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The student news source of Iowa City West High

West Side Story

The student news source of Iowa City West High

West Side Story

The student news source of Iowa City West High

West Side Story

Losing to win

Losing weight is almost a standard among wrestlers due to the advantage of having less body fat, but it can cause disordered eating.

Trigger warning: This article contains content about weight loss and unhealthy eating habits.

To compete at a high level of wrestling, one may feel required to cut weight to decrease their body fat, giving them a higher chance of winning. Theoretically, the lower the body fat, the stronger the wrestler is in relation to their competitors. However, rapidly losing weight is often unhealthy and can cause injuries.

The practice of “cutting,” or losing weight (typically quickly), has long been present in wrestling, whether it be high school, college, or professional. In the 1900s, wrestlers wore rubber sauna suits, helping them sweat off water, therefore losing weight. However, in 1977 rubber suits were banned due to the danger of using them. In 1997, after several collegiate wrestlers died while trying to lose weight, more rules were put in place to prevent injuries and death.

For example, wrestlers cannot go below a certain body fat percentage and must lose weight over the course of a prescribed time. According to senior Braden Doyle, at the beginning of the season, wrestlers take a body fat percentage test to determine how much weight they can lose. If they want to move down a weight class, they are limited to how much weight they can lose per week.

“You’re only allowed to lose two pounds of body fat per week as the season progresses,” Doyle said.

Take a look at facts about cutting weight in wrestling. (Neema Ash)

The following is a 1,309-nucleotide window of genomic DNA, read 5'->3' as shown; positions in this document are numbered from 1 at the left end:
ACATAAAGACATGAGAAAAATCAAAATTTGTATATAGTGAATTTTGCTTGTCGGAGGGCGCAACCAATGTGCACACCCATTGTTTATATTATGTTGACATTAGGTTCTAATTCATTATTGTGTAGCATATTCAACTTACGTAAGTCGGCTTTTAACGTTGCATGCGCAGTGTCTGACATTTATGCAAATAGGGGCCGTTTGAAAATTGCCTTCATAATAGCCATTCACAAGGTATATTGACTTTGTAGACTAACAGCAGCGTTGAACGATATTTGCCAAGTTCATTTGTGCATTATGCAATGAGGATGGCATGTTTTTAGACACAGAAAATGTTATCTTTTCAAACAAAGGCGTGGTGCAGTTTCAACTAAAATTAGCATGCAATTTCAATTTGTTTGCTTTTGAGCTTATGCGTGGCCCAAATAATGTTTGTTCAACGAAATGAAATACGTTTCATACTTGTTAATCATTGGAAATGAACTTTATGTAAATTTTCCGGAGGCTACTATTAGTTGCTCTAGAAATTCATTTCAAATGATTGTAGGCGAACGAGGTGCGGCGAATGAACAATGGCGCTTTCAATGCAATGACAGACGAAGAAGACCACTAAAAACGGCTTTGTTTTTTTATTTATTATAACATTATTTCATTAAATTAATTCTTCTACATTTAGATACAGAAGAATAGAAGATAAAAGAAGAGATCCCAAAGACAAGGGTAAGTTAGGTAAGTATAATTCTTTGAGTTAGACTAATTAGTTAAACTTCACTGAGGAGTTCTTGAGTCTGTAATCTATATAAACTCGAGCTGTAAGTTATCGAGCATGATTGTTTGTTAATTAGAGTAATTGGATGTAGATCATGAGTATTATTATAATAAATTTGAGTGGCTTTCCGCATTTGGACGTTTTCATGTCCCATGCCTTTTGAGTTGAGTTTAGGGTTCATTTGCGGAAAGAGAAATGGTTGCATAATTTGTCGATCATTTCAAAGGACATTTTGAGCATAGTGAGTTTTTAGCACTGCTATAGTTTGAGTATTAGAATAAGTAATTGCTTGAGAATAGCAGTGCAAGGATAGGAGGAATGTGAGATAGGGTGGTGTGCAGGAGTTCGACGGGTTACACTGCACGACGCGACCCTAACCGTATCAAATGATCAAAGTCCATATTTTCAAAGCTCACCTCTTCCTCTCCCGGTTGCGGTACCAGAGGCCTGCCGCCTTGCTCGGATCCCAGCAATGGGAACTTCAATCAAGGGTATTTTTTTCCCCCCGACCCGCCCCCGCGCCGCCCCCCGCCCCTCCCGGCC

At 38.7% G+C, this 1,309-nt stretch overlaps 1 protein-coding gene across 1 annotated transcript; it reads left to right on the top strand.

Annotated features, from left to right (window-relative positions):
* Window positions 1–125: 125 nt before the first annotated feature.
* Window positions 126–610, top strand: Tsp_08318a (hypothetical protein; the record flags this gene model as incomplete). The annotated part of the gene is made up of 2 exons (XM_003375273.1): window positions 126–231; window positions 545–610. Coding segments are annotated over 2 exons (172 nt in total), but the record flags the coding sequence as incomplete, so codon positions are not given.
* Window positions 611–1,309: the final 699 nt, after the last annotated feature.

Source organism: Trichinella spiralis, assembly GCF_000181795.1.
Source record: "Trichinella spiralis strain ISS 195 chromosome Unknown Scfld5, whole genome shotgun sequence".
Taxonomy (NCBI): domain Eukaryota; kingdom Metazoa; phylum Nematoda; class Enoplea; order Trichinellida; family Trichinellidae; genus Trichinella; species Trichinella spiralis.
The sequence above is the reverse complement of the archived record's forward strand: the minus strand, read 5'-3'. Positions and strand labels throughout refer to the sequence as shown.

According to the National Federation of State High School Associations (NFHS), some wrestlers use unhealthy means to cut weight. These include taking laxatives and diuretics, dehydrating themselves and dramatically decreasing their calorie intake. A common practice is to wear lots of clothes while exercising to increase calories burned and water loss.

Eating disorders, particularly bulimia are prevalent in weight-conscious sports like wrestling. Bulimia is when one eats almost uncontrollably (“binging”) and then vomits, uses laxatives or diuretics, fasts or undergoes extreme exercise to rid their body of what they ate (“purging”). According to Stuart Koman, a doctor and leading researcher in eating disorders, 33 percent of these male athletes are affected by eating disorders.

While Doyle doesn’t engage in binging or purging, he notes that cutting weight is a big factor in what he chooses to eat.

“Every meal, I’m thinking about calories and trying to manage it the correct way,” Doyle said.
His strategy focuses on cutting calories throughout the week and then limiting his fluid intake to make weight.

“As the week progresses, you save calories, and you slowly approach the weight that you’re trying to get to,” Doyle said.” And then you try to dehydrate yourself for the least amount of time possible.”

After weigh-ins, he drinks water to replenish lost weight.

“And then you’ll drink a bunch of water after weigh-ins so that way, you’re feeling your best for the match,” Doyle said.

Although making weight is his least favorite part about wrestling, Doyle acknowledges the importance of giving oneself the best chance of winning.

“It’s actually my least favorite part of wrestling, but you have to, it’s a big advantage if you can do it well,” Doyle said.

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About the Contributors
Neema Ash, FOJ Intern
Neema is super excited to be an intern this year on staff. She is a junior this year.
Yaya Orszula, Sports Editor
(she/her) Yaya is a senior and this is her second year on staff. She is the sports editor and enjoys running cross country and track, making bracelets and rock climbing.
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